Walpole Editorial | What is The Essence of British Style? By David Evans of Grey Fox Blog
I started my blog nearly nine years ago as a search for style. I wanted to dress better, so my idea of style was of the sartorial kind. The hunt very quickly uncovered a world of British brands that I hadn’t thought existed. I’ve got to know many of these over the years and have developed a feel for the very essence of British style and quality – luxury if you will – that I’d like to pass on here.
When I started out I thought that British manufacturing had been destroyed in the latter decades of the twentieth century, so it was exciting to find that many are still working and that new ones – often driven by young entrepreneurs – are cropping up all the time. I came to recognise that there is a certain something that sets British brands apart and makes them so sought after around the world.
While my initial interest was sparked by British manufacturing, I appreciate that we simply don’t have the skills and resources to make everything in the UK. Many British brands moved their manufacturing bases away from the UK to Europe or Asia in order to survive, some have returned and many have continued to make abroad. These brands remain entitled to call themselves British as long as they are based here, pay their taxes, employ UK staff and are honest about the provenance of what they make.
This essential honesty about the nature and origins of products that was one of the first things that struck me – and it’s essential to success. Through my blog and Instagram account I hear much criticism, rightly, of brands that wave union jacks in order to give the impression that they make here when they do not, but most are honest about this and about the products they make. Those that are not will soon fall by the wayside as consumers seek integrity.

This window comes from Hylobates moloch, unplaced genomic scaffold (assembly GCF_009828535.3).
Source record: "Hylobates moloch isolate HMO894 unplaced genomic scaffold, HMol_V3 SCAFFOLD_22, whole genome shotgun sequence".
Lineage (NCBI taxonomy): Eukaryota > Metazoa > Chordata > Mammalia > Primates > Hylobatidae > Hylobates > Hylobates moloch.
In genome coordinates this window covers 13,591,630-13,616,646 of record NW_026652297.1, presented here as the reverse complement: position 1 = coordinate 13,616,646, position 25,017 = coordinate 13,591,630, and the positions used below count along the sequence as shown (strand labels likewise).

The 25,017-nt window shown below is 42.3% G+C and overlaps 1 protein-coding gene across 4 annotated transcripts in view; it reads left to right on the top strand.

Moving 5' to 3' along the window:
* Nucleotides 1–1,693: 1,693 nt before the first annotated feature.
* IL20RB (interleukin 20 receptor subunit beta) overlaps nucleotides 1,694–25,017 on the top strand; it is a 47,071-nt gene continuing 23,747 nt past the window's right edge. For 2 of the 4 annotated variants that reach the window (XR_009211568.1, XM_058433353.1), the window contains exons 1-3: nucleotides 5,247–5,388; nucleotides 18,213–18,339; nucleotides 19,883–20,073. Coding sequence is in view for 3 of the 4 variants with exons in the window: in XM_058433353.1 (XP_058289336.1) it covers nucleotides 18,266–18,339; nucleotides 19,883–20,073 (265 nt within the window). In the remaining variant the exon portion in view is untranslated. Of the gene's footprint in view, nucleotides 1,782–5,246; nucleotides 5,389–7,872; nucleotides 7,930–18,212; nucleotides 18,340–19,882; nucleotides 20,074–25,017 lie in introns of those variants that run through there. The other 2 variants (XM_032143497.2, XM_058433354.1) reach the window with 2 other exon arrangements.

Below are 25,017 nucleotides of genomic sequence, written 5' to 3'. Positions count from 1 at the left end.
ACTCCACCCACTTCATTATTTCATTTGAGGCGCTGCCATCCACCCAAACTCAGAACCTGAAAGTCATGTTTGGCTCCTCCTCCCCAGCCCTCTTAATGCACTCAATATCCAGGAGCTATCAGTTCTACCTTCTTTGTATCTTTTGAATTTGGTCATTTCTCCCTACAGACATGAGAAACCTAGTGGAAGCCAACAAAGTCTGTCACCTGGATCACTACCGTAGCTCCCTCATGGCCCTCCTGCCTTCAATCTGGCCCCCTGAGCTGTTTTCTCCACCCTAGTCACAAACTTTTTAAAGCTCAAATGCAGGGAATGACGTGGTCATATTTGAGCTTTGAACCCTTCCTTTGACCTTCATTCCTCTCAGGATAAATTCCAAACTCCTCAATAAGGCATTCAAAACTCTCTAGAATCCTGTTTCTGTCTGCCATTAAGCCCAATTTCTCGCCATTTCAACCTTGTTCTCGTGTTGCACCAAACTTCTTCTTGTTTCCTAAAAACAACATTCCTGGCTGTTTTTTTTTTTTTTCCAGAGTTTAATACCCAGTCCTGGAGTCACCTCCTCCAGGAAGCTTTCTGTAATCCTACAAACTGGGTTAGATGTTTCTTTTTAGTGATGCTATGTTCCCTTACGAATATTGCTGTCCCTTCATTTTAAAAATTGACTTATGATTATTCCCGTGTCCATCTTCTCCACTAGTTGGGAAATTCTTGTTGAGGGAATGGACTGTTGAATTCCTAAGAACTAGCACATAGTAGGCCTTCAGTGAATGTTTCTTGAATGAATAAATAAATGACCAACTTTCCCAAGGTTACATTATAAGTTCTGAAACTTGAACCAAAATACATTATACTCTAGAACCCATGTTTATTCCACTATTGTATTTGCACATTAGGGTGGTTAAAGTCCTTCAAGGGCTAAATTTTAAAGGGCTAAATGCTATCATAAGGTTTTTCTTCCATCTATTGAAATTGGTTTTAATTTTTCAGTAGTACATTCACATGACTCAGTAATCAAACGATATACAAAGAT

I’ve been lucky to visit mills in Scotland and Yorkshire, sock factories and leather works in the Midlands, shoe brands in Northamptonshire, car manufacturers, silver workshops, jewellers and clothing manufacturers all over the country. From the far flung islands of Scotland to inner London, I’ve been privileged to visit workshops and factories and speak to those making and selling British products, from cars to cloth. In all these places I saw workers proud of what they were doing and employers driven by the quality of their designs, their manufacturing and the integrity with which they treated their employees.
In addition to these qualities all were united in a pride in the heritage of British manufacture. I appreciate that the word ‘heritage’ has been done to death recently, but it’s that long tradition of skillfully making things, often dating back long before the industrial revolution, that attracts others to our products.
These qualities are what make up the DNA of British style and no British luxury brand will last for long without signing up fully to them.